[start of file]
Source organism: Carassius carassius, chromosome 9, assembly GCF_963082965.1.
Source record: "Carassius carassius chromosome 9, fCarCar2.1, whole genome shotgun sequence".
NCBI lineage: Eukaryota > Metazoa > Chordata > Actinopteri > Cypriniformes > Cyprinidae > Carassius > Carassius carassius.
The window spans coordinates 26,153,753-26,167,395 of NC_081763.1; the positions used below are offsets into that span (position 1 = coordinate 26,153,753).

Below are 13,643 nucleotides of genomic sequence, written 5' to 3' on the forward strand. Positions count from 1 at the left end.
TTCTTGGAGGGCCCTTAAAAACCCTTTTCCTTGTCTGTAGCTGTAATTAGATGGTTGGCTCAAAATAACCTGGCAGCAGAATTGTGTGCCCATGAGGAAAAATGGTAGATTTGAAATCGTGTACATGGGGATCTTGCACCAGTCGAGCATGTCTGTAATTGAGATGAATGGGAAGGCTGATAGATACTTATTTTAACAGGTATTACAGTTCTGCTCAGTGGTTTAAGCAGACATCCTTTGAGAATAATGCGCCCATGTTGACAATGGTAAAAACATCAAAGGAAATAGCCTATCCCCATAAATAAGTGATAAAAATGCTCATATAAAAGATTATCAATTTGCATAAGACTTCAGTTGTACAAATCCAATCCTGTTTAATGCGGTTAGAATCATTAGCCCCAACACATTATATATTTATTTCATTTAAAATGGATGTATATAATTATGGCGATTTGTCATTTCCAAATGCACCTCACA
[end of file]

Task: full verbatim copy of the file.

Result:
Source organism: Carassius carassius, chromosome 9, assembly GCF_963082965.1.
Source record: "Carassius carassius chromosome 9, fCarCar2.1, whole genome shotgun sequence".
NCBI lineage: Eukaryota > Metazoa > Chordata > Actinopteri > Cypriniformes > Cyprinidae > Carassius > Carassius carassius.
The window spans coordinates 26,153,753-26,167,395 of NC_081763.1; the positions used below are offsets into that span (position 1 = coordinate 26,153,753).

Below are 13,643 nucleotides of genomic sequence, written 5' to 3' on the forward strand. Positions count from 1 at the left end.
TTCTTGGAGGGCCCTTAAAAACCCTTTTCCTTGTCTGTAGCTGTAATTAGATGGTTGGCTCAAAATAACCTGGCAGCAGAATTGTGTGCCCATGAGGAAAAATGGTAGATTTGAAATCGTGTACATGGGGATCTTGCACCAGTCGAGCATGTCTGTAATTGAGATGAATGGGAAGGCTGATAGATACTTATTTTAACAGGTATTACAGTTCTGCTCAGTGGTTTAAGCAGACATCCTTTGAGAATAATGCGCCCATGTTGACAATGGTAAAAACATCAAAGGAAATAGCCTATCCCCATAAATAAGTGATAAAAATGCTCATATAAAAGATTATCAATTTGCATAAGACTTCAGTTGTACAAATCCAATCCTGTTTAATGCGGTTAGAATCATTAGCCCCAACACATTATATATTTATTTCATTTAAAATGGATGTATATAATTATGGCGATTTGTCATTTCCAAATGCACCTCACA